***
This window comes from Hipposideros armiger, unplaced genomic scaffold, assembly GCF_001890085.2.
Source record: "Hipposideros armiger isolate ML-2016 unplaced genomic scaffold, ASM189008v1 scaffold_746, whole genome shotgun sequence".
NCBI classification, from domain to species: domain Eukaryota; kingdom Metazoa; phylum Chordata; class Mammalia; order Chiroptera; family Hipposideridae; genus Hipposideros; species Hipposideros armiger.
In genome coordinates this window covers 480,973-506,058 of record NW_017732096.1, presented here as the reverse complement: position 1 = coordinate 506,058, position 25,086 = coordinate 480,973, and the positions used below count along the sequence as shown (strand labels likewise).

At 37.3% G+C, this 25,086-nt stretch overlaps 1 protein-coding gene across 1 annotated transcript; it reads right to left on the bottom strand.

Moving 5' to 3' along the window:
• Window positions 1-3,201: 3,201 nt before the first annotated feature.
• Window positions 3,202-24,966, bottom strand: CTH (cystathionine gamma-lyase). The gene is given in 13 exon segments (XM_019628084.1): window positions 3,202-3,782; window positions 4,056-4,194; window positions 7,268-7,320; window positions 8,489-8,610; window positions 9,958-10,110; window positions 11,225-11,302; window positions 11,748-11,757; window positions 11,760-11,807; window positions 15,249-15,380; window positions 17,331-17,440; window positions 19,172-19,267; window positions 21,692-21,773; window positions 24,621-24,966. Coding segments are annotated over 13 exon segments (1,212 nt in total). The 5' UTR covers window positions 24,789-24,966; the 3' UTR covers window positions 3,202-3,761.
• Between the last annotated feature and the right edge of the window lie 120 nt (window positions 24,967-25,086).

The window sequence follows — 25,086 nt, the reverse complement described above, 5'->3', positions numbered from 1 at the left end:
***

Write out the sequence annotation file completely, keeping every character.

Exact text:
This window comes from Hipposideros armiger, unplaced genomic scaffold, assembly GCF_001890085.2.
Source record: "Hipposideros armiger isolate ML-2016 unplaced genomic scaffold, ASM189008v1 scaffold_746, whole genome shotgun sequence".
NCBI classification, from domain to species: domain Eukaryota; kingdom Metazoa; phylum Chordata; class Mammalia; order Chiroptera; family Hipposideridae; genus Hipposideros; species Hipposideros armiger.
In genome coordinates this window covers 480,973-506,058 of record NW_017732096.1, presented here as the reverse complement: position 1 = coordinate 506,058, position 25,086 = coordinate 480,973, and the positions used below count along the sequence as shown (strand labels likewise).

At 37.3% G+C, this 25,086-nt stretch overlaps 1 protein-coding gene across 1 annotated transcript; it reads right to left on the bottom strand.

Moving 5' to 3' along the window:
• Window positions 1-3,201: 3,201 nt before the first annotated feature.
• Window positions 3,202-24,966, bottom strand: CTH (cystathionine gamma-lyase). The gene is given in 13 exon segments (XM_019628084.1): window positions 3,202-3,782; window positions 4,056-4,194; window positions 7,268-7,320; window positions 8,489-8,610; window positions 9,958-10,110; window positions 11,225-11,302; window positions 11,748-11,757; window positions 11,760-11,807; window positions 15,249-15,380; window positions 17,331-17,440; window positions 19,172-19,267; window positions 21,692-21,773; window positions 24,621-24,966. Coding segments are annotated over 13 exon segments (1,212 nt in total). The 5' UTR covers window positions 24,789-24,966; the 3' UTR covers window positions 3,202-3,761.
• Between the last annotated feature and the right edge of the window lie 120 nt (window positions 24,967-25,086).

The window sequence follows — 25,086 nt, the reverse complement described above, 5'->3', positions numbered from 1 at the left end: